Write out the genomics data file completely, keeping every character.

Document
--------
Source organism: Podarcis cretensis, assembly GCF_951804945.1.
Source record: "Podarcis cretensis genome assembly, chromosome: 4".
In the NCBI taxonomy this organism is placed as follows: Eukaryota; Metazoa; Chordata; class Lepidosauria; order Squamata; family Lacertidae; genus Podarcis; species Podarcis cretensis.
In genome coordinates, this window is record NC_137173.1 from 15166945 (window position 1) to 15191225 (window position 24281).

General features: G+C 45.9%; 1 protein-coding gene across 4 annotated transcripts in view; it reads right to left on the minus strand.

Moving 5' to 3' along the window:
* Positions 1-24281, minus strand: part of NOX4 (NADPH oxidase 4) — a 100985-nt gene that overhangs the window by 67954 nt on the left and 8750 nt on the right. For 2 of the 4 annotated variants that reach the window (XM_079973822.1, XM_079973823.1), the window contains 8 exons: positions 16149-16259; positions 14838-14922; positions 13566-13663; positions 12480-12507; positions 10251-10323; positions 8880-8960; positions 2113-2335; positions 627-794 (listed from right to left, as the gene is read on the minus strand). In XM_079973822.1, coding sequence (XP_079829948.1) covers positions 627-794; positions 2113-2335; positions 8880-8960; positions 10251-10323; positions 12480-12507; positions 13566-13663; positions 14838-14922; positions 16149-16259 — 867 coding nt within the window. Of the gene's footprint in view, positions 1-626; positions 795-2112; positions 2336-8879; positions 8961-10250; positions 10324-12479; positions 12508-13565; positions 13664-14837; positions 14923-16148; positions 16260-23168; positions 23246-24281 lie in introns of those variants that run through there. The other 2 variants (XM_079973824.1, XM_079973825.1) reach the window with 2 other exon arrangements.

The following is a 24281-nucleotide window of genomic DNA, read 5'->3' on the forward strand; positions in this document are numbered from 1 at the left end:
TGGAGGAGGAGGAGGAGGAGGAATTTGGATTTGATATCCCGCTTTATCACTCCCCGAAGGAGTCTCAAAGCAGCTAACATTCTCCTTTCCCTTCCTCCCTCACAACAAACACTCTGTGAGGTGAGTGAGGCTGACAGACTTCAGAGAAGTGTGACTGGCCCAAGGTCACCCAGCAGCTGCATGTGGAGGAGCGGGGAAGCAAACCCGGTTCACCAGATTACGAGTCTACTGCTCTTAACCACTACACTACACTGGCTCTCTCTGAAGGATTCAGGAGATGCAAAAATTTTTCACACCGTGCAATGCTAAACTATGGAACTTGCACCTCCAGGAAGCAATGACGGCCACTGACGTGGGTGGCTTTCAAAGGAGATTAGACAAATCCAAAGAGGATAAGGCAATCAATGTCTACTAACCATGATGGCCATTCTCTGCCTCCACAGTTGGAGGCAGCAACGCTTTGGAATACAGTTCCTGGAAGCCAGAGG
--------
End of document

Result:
Source organism: Podarcis cretensis, assembly GCF_951804945.1.
Source record: "Podarcis cretensis genome assembly, chromosome: 4".
In the NCBI taxonomy this organism is placed as follows: Eukaryota; Metazoa; Chordata; class Lepidosauria; order Squamata; family Lacertidae; genus Podarcis; species Podarcis cretensis.
In genome coordinates, this window is record NC_137173.1 from 15166945 (window position 1) to 15191225 (window position 24281).

General features: G+C 45.9%; 1 protein-coding gene across 4 annotated transcripts in view; it reads right to left on the minus strand.

Moving 5' to 3' along the window:
* Positions 1-24281, minus strand: part of NOX4 (NADPH oxidase 4) — a 100985-nt gene that overhangs the window by 67954 nt on the left and 8750 nt on the right. For 2 of the 4 annotated variants that reach the window (XM_079973822.1, XM_079973823.1), the window contains 8 exons: positions 16149-16259; positions 14838-14922; positions 13566-13663; positions 12480-12507; positions 10251-10323; positions 8880-8960; positions 2113-2335; positions 627-794 (listed from right to left, as the gene is read on the minus strand). In XM_079973822.1, coding sequence (XP_079829948.1) covers positions 627-794; positions 2113-2335; positions 8880-8960; positions 10251-10323; positions 12480-12507; positions 13566-13663; positions 14838-14922; positions 16149-16259 — 867 coding nt within the window. Of the gene's footprint in view, positions 1-626; positions 795-2112; positions 2336-8879; positions 8961-10250; positions 10324-12479; positions 12508-13565; positions 13664-14837; positions 14923-16148; positions 16260-23168; positions 23246-24281 lie in introns of those variants that run through there. The other 2 variants (XM_079973824.1, XM_079973825.1) reach the window with 2 other exon arrangements.

The following is a 24281-nucleotide window of genomic DNA, read 5'->3' on the forward strand; positions in this document are numbered from 1 at the left end:
TGGAGGAGGAGGAGGAGGAGGAATTTGGATTTGATATCCCGCTTTATCACTCCCCGAAGGAGTCTCAAAGCAGCTAACATTCTCCTTTCCCTTCCTCCCTCACAACAAACACTCTGTGAGGTGAGTGAGGCTGACAGACTTCAGAGAAGTGTGACTGGCCCAAGGTCACCCAGCAGCTGCATGTGGAGGAGCGGGGAAGCAAACCCGGTTCACCAGATTACGAGTCTACTGCTCTTAACCACTACACTACACTGGCTCTCTCTGAAGGATTCAGGAGATGCAAAAATTTTTCACACCGTGCAATGCTAAACTATGGAACTTGCACCTCCAGGAAGCAATGACGGCCACTGACGTGGGTGGCTTTCAAAGGAGATTAGACAAATCCAAAGAGGATAAGGCAATCAATGTCTACTAACCATGATGGCCATTCTCTGCCTCCACAGTTGGAGGCAGCAACGCTTTGGAATACAGTTCCTGGAAGCCAGAGG